Emeryville Amy

This blog will be a combination of my favorite places in the Bay Area and abroad, memoirs, recipes, restaurant reviews and travel experiences.

My Photo
Location: Emeryville, San Francisco Bay Area, CA, United States

Sunday, November 29, 2009


I experienced many "firsts" on this trip including walking in the rainforest at night. After a rushed dinner at the Daintree Rainforest Retreat Motel, Laurel and I drove 20 minutes up the dark and windy road in the rain to the spot where we would meet our guide for our night walk. Wisely we had scouted out the turnoff during daylight hours and knew where the dirt road was located at Coopers Creek. It was kind of creepy bumping in the pitch dark down the dirt road but Laurel assured me we were in the correct place. We finally saw some lights from a house up ahead. We parked and our guide came out to meet us, flashlights in hand.

We were the first arrivals of our group of eight. Three giggly Italian girls in sundresses showed up next then 2 other couples. We were told that we needed to walk in single file about 3 meters apart and use our flshlights to search for animals hidden in the forest. If he saw anything he would stop and point it out. He said we would do a rotation every 10 minutes so that we would all have a chance to walk near him- he would shine his flashlight on the ground and we were to stand in his"circle of light" spot until everyone else went by, then take up the rear.

We went into the humid, sauna-like jungle and he had us turn off our flashlights. If you looked up you could see a little light from the moon between the dense forest canopy, but side to side was pitch blackness. He said people never came into the jungle at night before flashlights because it was too hard to see and too easy to get lost. I believe it. I would never find my way out of there even with a flashlight. It was tempting to walk on each others' heels instead of keeping the recommended distance at first.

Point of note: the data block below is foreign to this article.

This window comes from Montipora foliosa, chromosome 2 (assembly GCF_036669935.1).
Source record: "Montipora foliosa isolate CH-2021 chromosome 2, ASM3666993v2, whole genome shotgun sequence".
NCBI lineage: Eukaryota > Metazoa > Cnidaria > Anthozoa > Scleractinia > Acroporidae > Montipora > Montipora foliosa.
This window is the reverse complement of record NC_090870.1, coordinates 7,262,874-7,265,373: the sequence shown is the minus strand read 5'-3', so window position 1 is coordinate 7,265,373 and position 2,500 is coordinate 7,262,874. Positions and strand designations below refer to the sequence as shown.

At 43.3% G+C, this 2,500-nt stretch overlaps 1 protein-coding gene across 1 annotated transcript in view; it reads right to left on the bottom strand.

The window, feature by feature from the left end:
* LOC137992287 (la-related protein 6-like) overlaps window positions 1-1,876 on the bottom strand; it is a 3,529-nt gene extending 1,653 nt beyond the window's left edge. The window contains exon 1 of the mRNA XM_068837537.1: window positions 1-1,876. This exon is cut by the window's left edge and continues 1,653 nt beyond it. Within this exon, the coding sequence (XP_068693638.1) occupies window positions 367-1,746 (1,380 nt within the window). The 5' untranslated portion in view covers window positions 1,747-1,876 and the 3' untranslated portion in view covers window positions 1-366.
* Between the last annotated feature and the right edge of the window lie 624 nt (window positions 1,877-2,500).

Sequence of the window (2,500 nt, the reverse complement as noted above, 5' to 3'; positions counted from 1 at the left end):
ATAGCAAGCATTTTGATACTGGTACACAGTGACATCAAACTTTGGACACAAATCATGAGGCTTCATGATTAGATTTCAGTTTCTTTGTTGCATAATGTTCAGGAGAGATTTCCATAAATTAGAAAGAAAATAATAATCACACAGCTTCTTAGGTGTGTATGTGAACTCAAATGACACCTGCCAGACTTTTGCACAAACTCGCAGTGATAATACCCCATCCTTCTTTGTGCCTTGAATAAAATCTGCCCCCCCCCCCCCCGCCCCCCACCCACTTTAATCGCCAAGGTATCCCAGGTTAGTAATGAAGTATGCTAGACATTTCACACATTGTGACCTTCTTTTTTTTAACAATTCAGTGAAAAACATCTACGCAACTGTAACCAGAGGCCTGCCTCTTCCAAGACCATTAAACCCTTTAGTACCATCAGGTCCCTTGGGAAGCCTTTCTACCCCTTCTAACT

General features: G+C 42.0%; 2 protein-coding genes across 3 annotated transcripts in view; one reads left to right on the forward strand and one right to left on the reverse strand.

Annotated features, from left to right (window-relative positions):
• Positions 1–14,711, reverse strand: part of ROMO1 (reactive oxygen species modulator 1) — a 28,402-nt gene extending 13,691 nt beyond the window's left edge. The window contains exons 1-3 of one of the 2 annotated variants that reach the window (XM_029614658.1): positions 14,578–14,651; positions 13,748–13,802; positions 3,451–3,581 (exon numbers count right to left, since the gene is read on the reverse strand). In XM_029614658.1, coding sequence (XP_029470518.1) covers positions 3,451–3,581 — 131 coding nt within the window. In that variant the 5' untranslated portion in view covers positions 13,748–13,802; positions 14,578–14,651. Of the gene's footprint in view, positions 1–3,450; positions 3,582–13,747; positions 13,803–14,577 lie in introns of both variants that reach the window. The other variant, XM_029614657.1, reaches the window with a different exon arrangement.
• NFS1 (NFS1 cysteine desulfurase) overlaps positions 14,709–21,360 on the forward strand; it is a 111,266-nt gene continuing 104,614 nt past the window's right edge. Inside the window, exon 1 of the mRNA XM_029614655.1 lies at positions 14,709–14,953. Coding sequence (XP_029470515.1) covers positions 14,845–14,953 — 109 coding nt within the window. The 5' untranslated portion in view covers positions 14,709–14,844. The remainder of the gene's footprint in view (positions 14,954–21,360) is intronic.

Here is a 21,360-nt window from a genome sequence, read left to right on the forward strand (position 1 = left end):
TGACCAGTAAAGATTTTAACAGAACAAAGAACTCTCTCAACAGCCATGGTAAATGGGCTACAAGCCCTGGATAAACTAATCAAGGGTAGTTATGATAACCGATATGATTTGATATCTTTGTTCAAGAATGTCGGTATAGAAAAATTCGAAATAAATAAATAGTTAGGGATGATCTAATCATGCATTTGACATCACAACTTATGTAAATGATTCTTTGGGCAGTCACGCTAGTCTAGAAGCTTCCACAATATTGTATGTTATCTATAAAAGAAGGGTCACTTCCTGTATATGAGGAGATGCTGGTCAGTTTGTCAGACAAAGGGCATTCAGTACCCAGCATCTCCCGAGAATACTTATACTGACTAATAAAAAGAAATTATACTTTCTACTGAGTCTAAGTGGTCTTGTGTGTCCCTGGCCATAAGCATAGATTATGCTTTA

Our guide stopped to point out various large spiders, sleeping birds and insects. I was hoping for something a bit more exciting, not that just being there sweating profusely in the dark wasn't interesting in itself... When Laurel had her turn behind the guide he stopped and said "python on the path straight ahead". Sure enough, there was a 12-15 foot python on the path. It lay there as our group gather close and then it began to slither away into the undergrowth. It moved completely silently and we watched in awe as it stretched out in full length. Glad that I didn't step on that.

A short while later one of the Italian girls gasped and pointed to another python on the side of the path that 5 people had just walked by. We gathered up again and waited for it to move on. The guide said we were really lucky to have seen two pythons in one walk. There were countless dragons (bearded lizards) and frogs and toads and even some butterflies.

I used my walking stick (ski pole) for the one and only time on the trip. I was glad that I had it because it was fairly treacherous going for most of the time. The path was full of gnarly roots and uneven gorund. I couldn't believe how much I was sweating in the dark. I was completely wet with perspiration- it felt like it was just running off of me. I don't think I have ever been so drenched at night before. We walked for two hours. The last 15 minutes or so we were in an open field and walked along the forest edge. The breeze there felt wonderful. This was truly amazing. I wish that I had brought my camera because there were moments that I could have taken photos but I didn't think it would be possible. Oh well, we all know what pythons look like. Of course, it is a bit different sensation to have them out of a cage and lying on the path right in front of you...